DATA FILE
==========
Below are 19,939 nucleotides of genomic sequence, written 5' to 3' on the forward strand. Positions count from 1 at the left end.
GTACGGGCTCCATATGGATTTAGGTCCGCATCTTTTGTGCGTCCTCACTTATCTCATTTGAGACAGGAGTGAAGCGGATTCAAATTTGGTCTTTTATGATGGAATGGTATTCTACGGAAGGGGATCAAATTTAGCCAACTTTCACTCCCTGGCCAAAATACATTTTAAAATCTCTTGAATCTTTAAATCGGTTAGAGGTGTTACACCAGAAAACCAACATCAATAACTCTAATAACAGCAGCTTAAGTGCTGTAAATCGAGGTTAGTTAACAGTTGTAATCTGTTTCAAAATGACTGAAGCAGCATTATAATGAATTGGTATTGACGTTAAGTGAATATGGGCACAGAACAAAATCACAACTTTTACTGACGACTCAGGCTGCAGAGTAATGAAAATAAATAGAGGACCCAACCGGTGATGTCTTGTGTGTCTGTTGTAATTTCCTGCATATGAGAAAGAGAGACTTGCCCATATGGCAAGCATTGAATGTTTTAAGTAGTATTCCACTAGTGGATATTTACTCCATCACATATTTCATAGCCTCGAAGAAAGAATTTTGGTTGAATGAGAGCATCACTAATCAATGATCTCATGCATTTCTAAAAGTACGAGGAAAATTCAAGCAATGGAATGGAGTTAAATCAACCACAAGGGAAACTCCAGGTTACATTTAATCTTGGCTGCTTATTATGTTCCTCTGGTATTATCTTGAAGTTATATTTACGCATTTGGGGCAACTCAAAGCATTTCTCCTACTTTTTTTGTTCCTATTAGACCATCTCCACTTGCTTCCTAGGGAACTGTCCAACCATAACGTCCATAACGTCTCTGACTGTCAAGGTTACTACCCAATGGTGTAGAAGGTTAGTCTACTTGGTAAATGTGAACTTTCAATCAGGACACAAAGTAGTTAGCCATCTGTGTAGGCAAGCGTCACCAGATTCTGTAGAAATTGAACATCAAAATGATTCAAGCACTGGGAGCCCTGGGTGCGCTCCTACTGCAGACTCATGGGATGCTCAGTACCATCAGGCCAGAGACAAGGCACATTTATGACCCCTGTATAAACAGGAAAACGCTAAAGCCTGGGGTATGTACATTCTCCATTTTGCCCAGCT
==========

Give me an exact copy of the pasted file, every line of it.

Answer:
Below are 19,939 nucleotides of genomic sequence, written 5' to 3' on the forward strand. Positions count from 1 at the left end.
GTACGGGCTCCATATGGATTTAGGTCCGCATCTTTTGTGCGTCCTCACTTATCTCATTTGAGACAGGAGTGAAGCGGATTCAAATTTGGTCTTTTATGATGGAATGGTATTCTACGGAAGGGGATCAAATTTAGCCAACTTTCACTCCCTGGCCAAAATACATTTTAAAATCTCTTGAATCTTTAAATCGGTTAGAGGTGTTACACCAGAAAACCAACATCAATAACTCTAATAACAGCAGCTTAAGTGCTGTAAATCGAGGTTAGTTAACAGTTGTAATCTGTTTCAAAATGACTGAAGCAGCATTATAATGAATTGGTATTGACGTTAAGTGAATATGGGCACAGAACAAAATCACAACTTTTACTGACGACTCAGGCTGCAGAGTAATGAAAATAAATAGAGGACCCAACCGGTGATGTCTTGTGTGTCTGTTGTAATTTCCTGCATATGAGAAAGAGAGACTTGCCCATATGGCAAGCATTGAATGTTTTAAGTAGTATTCCACTAGTGGATATTTACTCCATCACATATTTCATAGCCTCGAAGAAAGAATTTTGGTTGAATGAGAGCATCACTAATCAATGATCTCATGCATTTCTAAAAGTACGAGGAAAATTCAAGCAATGGAATGGAGTTAAATCAACCACAAGGGAAACTCCAGGTTACATTTAATCTTGGCTGCTTATTATGTTCCTCTGGTATTATCTTGAAGTTATATTTACGCATTTGGGGCAACTCAAAGCATTTCTCCTACTTTTTTTGTTCCTATTAGACCATCTCCACTTGCTTCCTAGGGAACTGTCCAACCATAACGTCCATAACGTCTCTGACTGTCAAGGTTACTACCCAATGGTGTAGAAGGTTAGTCTACTTGGTAAATGTGAACTTTCAATCAGGACACAAAGTAGTTAGCCATCTGTGTAGGCAAGCGTCACCAGATTCTGTAGAAATTGAACATCAAAATGATTCAAGCACTGGGAGCCCTGGGTGCGCTCCTACTGCAGACTCATGGGATGCTCAGTACCATCAGGCCAGAGACAAGGCACATTTATGACCCCTGTATAAACAGGAAAACGCTAAAGCCTGGGGTATGTACATTCTCCATTTTGCCCAGCT